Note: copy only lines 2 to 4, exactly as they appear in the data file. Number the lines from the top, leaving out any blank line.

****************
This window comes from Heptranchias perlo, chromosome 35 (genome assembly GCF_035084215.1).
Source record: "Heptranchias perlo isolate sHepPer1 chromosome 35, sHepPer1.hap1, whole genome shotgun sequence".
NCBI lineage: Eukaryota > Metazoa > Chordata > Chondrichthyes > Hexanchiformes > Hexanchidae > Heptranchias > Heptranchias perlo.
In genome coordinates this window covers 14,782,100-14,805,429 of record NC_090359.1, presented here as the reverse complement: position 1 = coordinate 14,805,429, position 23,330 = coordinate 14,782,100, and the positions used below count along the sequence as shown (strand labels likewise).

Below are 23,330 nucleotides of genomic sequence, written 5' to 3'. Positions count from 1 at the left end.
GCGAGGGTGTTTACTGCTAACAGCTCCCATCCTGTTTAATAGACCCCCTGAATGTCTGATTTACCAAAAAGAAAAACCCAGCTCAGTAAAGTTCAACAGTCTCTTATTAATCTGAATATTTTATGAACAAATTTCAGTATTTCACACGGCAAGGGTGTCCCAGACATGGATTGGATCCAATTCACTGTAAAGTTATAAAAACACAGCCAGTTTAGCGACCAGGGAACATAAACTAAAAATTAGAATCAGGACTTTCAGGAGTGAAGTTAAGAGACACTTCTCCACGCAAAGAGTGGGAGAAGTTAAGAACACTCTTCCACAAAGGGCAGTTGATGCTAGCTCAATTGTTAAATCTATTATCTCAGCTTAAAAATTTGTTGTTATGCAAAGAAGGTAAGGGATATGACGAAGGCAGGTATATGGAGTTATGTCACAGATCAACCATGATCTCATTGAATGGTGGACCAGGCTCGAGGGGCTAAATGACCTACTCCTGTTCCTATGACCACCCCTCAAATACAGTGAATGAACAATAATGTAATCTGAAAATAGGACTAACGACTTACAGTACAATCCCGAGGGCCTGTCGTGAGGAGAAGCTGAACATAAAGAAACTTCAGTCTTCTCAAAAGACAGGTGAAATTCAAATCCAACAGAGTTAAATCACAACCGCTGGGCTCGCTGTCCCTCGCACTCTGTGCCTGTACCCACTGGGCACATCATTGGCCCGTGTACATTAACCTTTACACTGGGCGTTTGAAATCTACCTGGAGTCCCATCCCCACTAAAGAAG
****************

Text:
Source record: "Heptranchias perlo isolate sHepPer1 chromosome 35, sHepPer1.hap1, whole genome shotgun sequence".
NCBI lineage: Eukaryota > Metazoa > Chordata > Chondrichthyes > Hexanchiformes > Hexanchidae > Heptranchias > Heptranchias perlo.
In genome coordinates this window covers 14,782,100-14,805,429 of record NC_090359.1, presented here as the reverse complement: position 1 = coordinate 14,805,429, position 23,330 = coordinate 14,782,100, and the positions used below count along the sequence as shown (strand labels likewise).